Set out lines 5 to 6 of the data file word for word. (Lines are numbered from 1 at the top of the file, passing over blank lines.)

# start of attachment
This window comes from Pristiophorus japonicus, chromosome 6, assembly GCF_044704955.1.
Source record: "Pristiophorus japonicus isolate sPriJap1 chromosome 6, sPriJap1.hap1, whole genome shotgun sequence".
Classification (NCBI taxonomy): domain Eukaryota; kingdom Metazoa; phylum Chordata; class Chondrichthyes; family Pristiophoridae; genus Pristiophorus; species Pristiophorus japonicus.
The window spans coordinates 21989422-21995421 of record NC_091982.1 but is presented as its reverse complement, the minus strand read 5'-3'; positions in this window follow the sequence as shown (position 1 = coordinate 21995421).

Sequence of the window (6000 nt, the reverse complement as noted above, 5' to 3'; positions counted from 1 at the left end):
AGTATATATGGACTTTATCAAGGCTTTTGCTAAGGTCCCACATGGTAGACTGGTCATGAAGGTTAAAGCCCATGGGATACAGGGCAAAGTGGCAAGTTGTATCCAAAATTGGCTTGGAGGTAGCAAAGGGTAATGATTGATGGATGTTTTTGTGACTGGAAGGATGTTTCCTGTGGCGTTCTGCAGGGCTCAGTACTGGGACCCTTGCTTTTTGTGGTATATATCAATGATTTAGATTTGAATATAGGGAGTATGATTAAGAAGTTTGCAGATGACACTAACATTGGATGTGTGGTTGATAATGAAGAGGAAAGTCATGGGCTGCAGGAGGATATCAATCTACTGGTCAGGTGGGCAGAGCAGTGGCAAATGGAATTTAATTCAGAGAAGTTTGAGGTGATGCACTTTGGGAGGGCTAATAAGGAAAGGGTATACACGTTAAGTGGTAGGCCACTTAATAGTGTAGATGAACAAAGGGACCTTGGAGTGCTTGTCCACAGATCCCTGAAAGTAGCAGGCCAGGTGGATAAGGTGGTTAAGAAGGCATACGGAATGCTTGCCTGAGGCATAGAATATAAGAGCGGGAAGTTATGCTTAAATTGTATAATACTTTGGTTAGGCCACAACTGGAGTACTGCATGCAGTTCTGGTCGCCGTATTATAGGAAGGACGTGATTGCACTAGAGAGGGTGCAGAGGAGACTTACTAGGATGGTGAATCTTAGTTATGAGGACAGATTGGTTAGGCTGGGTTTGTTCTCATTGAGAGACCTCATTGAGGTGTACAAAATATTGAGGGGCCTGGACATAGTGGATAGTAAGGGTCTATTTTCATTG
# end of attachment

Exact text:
Sequence of the window (6000 nt, the reverse complement as noted above, 5' to 3'; positions counted from 1 at the left end):
AGTATATATGGACTTTATCAAGGCTTTTGCTAAGGTCCCACATGGTAGACTGGTCATGAAGGTTAAAGCCCATGGGATACAGGGCAAAGTGGCAAGTTGTATCCAAAATTGGCTTGGAGGTAGCAAAGGGTAATGATTGATGGATGTTTTTGTGACTGGAAGGATGTTTCCTGTGGCGTTCTGCAGGGCTCAGTACTGGGACCCTTGCTTTTTGTGGTATATATCAATGATTTAGATTTGAATATAGGGAGTATGATTAAGAAGTTTGCAGATGACACTAACATTGGATGTGTGGTTGATAATGAAGAGGAAAGTCATGGGCTGCAGGAGGATATCAATCTACTGGTCAGGTGGGCAGAGCAGTGGCAAATGGAATTTAATTCAGAGAAGTTTGAGGTGATGCACTTTGGGAGGGCTAATAAGGAAAGGGTATACACGTTAAGTGGTAGGCCACTTAATAGTGTAGATGAACAAAGGGACCTTGGAGTGCTTGTCCACAGATCCCTGAAAGTAGCAGGCCAGGTGGATAAGGTGGTTAAGAAGGCATACGGAATGCTTGCCTGAGGCATAGAATATAAGAGCGGGAAGTTATGCTTAAATTGTATAATACTTTGGTTAGGCCACAACTGGAGTACTGCATGCAGTTCTGGTCGCCGTATTATAGGAAGGACGTGATTGCACTAGAGAGGGTGCAGAGGAGACTTACTAGGATGGTGAATCTTAGTTATGAGGACAGATTGGTTAGGCTGGGTTTGTTCTCATTGAGAGACCTCATTGAGGTGTACAAAATATTGAGGGGCCTGGACATAGTGGATAGTAAGGGTCTATTTTCATTG